Theses Doctoral

Rethinking Beethoven's Middle Style: Form, Time, and Disruption in the Chamber Music of 1806-15

Turner, Madeleine Lucille

This dissertation argues for a reappraisal of Beethoven’s middle period using the chamber music written between 1806 and 1815 to advance a new paradigm of “middleness.” I argue that Beethoven’s creative output was profoundly influenced by the circumstances of life in Vienna 1806-15.

Napoleon’s eastward-advancing armies brought about the end of the Holy Roman Empire and undertook multiple bombardments of the city of Vienna itself, profoundly disrupting both the established social order and daily life. Unlike other scholarship that has made similar claims of influence on Beethoven’s oeuvre, this project does not seek to ascribe programmatic readings or political aspirations to Beethoven’s music, but rather to suggest that the effects of these events were echoed in the composer’s approach to manipulating musical time and conveying musical subjectivity.

The stylistic developments that occurred in Beethoven’s music in this period are reflective of currents of upheaval and historical rupture that have been discussed in historiographic and critical literature on early nineteenth century Europe by such scholars as Reinhart Koselleck, Lynn Hunt, and Peter Fritzsche. These developments in Beethoven’s style are seen most clearly in his chamber music, a compositional venue notable both for its experimental potential as well as timbral and textural richness. To support formal and topical analyses of these works, I develop and advance a new paradigm for understanding “middleness.”

Using tools from literary criticism, including work by Harold Bloom and Julia Kristeva, I conceive a framework for middleness that posits it as a fundamentally disruptive impulse. This paradigm provides artistic “middleness” with a stature comparable to oft-discussed “lateness” and opens pathways for potential future study. I furthermore theorize that, if middleness is disruptive, the nature of an artist’s disruptive middle style is heavily dependent on the context in which it occurs. Beethoven’s middle style therefore reflects the context of temporal dislocation and social change in which it occurs.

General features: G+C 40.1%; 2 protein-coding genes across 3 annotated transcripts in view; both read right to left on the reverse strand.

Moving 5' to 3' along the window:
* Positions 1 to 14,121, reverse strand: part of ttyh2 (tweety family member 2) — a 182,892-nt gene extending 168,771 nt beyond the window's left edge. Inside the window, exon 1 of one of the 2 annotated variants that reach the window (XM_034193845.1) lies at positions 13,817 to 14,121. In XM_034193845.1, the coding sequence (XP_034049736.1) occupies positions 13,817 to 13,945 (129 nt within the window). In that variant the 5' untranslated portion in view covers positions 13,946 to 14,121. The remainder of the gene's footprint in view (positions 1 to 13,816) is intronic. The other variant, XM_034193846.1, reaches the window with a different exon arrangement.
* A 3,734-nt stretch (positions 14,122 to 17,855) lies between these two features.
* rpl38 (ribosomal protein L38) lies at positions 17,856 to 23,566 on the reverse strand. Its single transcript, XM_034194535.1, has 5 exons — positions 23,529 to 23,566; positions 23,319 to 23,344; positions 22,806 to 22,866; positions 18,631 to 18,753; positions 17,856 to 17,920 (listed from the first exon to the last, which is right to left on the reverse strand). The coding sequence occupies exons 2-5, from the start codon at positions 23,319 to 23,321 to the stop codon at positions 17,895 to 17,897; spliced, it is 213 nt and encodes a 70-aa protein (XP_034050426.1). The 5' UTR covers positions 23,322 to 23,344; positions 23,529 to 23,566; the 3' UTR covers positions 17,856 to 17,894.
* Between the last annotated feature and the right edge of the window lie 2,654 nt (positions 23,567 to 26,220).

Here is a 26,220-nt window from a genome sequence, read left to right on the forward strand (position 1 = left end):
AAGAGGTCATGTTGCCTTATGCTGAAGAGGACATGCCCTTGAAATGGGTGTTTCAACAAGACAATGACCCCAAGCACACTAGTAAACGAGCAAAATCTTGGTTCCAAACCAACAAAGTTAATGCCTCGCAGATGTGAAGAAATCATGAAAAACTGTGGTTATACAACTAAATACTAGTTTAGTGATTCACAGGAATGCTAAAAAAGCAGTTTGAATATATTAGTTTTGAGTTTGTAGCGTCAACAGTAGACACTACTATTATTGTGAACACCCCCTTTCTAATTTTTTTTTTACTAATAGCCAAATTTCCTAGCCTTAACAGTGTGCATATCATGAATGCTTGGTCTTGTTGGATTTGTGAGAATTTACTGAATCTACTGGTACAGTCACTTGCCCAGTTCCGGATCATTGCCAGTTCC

Taking this into account, I consider anew questions of style in Beethoven’s middle period, which runs roughly concurrently with the period of Napoleonic upheaval in Vienna. Rather than relying on the idea of the “heroic” style, which is the most commonly cited archetype for Beethoven’s middle-period music, I establish a more capacious framework that allows for understanding even the non-heroic middle period works as part of a larger artistic current. In these works, we see a profusion of genres and topics related to improvisation, as well as new approaches to employing introductions and codas in sonata form movements. Movements from the String Quartet Op. 59 no. 3, the Piano Trio Op. 70 no. 2, the String Quartet Op. 74 “Harp”, the Violin Sonata Op. 96, the Piano Trio Op. 97 “Archduke,” and the Cello Sonata Op. 102 no. 1 are used as examples of Beethoven’s particular disruptive middle style.

Geographic Areas


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More About This Work

Academic Units
Thesis Advisors
Sisman, Elaine R.
Ph.D., Columbia University
Published Here
July 13, 2022